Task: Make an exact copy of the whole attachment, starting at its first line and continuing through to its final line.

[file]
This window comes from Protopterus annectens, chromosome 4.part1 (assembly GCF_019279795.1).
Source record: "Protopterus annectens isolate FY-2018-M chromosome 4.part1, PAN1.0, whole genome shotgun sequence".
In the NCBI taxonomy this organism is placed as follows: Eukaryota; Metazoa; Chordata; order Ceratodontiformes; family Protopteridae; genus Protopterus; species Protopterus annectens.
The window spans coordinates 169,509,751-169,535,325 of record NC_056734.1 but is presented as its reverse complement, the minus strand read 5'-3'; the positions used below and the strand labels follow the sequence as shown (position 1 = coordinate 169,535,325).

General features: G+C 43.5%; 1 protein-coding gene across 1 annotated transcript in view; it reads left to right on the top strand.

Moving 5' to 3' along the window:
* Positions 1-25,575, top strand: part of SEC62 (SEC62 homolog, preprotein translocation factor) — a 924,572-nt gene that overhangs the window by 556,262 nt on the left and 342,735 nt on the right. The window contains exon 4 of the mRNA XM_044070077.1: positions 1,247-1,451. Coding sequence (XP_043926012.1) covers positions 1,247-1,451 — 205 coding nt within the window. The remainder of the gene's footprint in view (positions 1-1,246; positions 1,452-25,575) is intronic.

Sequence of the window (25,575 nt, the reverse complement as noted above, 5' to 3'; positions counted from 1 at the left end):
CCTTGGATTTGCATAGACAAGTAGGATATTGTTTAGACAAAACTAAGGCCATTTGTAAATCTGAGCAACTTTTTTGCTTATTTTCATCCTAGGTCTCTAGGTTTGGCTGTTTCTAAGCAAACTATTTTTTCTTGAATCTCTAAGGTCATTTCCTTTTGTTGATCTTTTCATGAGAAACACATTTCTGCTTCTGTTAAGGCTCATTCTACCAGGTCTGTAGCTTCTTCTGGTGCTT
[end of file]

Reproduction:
This window comes from Protopterus annectens, chromosome 4.part1 (assembly GCF_019279795.1).
Source record: "Protopterus annectens isolate FY-2018-M chromosome 4.part1, PAN1.0, whole genome shotgun sequence".
In the NCBI taxonomy this organism is placed as follows: Eukaryota; Metazoa; Chordata; order Ceratodontiformes; family Protopteridae; genus Protopterus; species Protopterus annectens.
The window spans coordinates 169,509,751-169,535,325 of record NC_056734.1 but is presented as its reverse complement, the minus strand read 5'-3'; the positions used below and the strand labels follow the sequence as shown (position 1 = coordinate 169,535,325).

General features: G+C 43.5%; 1 protein-coding gene across 1 annotated transcript in view; it reads left to right on the top strand.

Moving 5' to 3' along the window:
* Positions 1-25,575, top strand: part of SEC62 (SEC62 homolog, preprotein translocation factor) — a 924,572-nt gene that overhangs the window by 556,262 nt on the left and 342,735 nt on the right. The window contains exon 4 of the mRNA XM_044070077.1: positions 1,247-1,451. Coding sequence (XP_043926012.1) covers positions 1,247-1,451 — 205 coding nt within the window. The remainder of the gene's footprint in view (positions 1-1,246; positions 1,452-25,575) is intronic.

Sequence of the window (25,575 nt, the reverse complement as noted above, 5' to 3'; positions counted from 1 at the left end):
CCTTGGATTTGCATAGACAAGTAGGATATTGTTTAGACAAAACTAAGGCCATTTGTAAATCTGAGCAACTTTTTTGCTTATTTTCATCCTAGGTCTCTAGGTTTGGCTGTTTCTAAGCAAACTATTTTTTCTTGAATCTCTAAGGTCATTTCCTTTTGTTGATCTTTTCATGAGAAACACATTTCTGCTTCTGTTAAGGCTCATTCTACCAGGTCTGTAGCTTCTTCTGGTGCTT